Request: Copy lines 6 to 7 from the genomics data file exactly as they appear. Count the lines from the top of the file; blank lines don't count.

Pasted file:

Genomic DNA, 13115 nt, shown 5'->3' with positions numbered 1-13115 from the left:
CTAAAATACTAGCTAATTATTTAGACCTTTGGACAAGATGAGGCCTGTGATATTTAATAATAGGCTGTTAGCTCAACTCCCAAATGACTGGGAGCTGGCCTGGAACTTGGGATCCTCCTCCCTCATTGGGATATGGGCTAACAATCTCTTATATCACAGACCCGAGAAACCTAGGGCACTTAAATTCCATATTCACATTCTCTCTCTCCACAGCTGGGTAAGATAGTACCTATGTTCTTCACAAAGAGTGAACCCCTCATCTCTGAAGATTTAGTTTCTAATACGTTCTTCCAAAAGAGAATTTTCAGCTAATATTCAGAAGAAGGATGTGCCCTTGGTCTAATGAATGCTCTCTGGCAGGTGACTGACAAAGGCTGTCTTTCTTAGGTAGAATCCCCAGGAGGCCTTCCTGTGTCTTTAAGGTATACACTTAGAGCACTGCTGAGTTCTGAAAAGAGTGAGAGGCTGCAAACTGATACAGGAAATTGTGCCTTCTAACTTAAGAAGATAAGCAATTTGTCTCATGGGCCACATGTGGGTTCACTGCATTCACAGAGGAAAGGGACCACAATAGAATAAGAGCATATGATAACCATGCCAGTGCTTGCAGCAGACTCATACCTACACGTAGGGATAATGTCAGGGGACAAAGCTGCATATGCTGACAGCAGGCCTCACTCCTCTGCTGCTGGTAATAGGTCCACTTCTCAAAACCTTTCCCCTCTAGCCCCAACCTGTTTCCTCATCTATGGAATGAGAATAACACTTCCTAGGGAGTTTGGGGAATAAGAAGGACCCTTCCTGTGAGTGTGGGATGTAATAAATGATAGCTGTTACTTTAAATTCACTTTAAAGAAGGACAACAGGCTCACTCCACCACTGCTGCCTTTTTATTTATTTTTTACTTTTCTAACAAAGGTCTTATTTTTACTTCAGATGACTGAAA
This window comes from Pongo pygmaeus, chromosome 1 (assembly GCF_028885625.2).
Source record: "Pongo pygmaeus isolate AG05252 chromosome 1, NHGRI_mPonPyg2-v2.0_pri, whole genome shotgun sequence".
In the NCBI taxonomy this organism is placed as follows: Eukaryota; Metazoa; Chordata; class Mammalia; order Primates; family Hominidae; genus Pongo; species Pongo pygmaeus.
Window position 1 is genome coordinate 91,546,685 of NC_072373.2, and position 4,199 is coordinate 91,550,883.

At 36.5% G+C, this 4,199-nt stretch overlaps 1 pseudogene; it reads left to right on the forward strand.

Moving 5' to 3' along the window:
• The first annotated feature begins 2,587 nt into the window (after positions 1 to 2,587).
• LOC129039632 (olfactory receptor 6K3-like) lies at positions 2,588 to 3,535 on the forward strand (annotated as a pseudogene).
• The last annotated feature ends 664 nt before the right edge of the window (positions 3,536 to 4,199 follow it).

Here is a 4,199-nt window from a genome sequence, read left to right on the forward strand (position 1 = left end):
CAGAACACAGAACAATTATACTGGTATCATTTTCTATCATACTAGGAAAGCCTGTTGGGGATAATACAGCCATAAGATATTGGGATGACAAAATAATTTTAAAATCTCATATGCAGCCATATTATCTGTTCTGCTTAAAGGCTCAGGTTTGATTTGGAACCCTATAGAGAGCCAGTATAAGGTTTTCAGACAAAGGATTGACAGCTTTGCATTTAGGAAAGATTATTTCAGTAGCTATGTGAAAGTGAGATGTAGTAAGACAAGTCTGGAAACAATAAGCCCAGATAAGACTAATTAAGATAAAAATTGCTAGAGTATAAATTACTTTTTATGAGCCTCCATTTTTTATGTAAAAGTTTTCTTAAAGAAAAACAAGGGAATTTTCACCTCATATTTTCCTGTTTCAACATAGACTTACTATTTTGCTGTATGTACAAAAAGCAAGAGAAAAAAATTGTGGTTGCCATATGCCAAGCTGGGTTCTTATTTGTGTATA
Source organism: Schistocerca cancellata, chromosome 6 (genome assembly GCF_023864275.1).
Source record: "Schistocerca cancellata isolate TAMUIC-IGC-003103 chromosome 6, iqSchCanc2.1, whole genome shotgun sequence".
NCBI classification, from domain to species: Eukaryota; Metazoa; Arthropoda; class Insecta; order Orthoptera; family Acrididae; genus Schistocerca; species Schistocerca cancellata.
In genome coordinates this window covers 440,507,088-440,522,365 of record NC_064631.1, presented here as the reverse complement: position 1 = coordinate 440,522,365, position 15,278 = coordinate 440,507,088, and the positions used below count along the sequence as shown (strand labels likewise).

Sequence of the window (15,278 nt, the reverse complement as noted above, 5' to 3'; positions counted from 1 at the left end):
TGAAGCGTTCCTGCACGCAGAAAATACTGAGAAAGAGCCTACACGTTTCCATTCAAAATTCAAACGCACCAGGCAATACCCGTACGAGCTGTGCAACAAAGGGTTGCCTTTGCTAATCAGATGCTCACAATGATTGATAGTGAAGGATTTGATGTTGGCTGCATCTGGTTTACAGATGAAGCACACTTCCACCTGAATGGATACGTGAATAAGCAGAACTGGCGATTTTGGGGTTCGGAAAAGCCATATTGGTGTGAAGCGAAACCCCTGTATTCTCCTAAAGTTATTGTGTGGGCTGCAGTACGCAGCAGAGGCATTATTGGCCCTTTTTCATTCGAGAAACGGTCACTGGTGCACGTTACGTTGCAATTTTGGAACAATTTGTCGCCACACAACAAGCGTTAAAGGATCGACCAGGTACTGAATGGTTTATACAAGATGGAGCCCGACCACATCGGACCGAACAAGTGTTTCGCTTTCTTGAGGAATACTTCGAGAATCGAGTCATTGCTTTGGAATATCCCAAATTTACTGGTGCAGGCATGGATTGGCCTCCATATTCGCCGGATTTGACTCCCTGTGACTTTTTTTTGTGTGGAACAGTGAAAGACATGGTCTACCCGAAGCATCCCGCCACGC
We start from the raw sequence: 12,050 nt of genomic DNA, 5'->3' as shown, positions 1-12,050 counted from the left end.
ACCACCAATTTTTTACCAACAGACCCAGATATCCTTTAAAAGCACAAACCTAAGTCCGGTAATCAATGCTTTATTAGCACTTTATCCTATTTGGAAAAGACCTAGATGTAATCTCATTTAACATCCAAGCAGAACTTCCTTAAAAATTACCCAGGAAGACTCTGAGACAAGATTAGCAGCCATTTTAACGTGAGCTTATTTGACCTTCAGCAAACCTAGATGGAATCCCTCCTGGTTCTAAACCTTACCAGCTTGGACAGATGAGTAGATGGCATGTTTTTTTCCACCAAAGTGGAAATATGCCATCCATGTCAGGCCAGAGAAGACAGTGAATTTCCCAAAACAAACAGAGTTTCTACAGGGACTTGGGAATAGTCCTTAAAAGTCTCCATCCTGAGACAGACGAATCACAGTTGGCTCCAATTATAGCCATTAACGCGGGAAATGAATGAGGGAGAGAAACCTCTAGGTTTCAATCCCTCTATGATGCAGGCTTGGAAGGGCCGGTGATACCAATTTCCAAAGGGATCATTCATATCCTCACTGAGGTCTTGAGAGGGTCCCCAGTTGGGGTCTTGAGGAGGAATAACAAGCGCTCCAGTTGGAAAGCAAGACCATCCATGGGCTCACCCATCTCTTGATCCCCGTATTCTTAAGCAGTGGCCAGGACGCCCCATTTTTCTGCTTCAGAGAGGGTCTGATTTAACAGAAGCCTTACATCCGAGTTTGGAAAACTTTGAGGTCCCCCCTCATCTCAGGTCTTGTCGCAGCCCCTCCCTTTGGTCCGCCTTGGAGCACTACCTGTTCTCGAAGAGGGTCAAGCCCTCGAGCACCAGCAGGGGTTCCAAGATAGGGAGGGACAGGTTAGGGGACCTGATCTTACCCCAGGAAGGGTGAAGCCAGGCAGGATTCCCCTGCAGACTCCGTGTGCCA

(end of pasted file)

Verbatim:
Window position 1 is genome coordinate 91,546,685 of NC_072373.2, and position 4,199 is coordinate 91,550,883.

At 36.5% G+C, this 4,199-nt stretch overlaps 1 pseudogene; it reads left to right on the forward strand.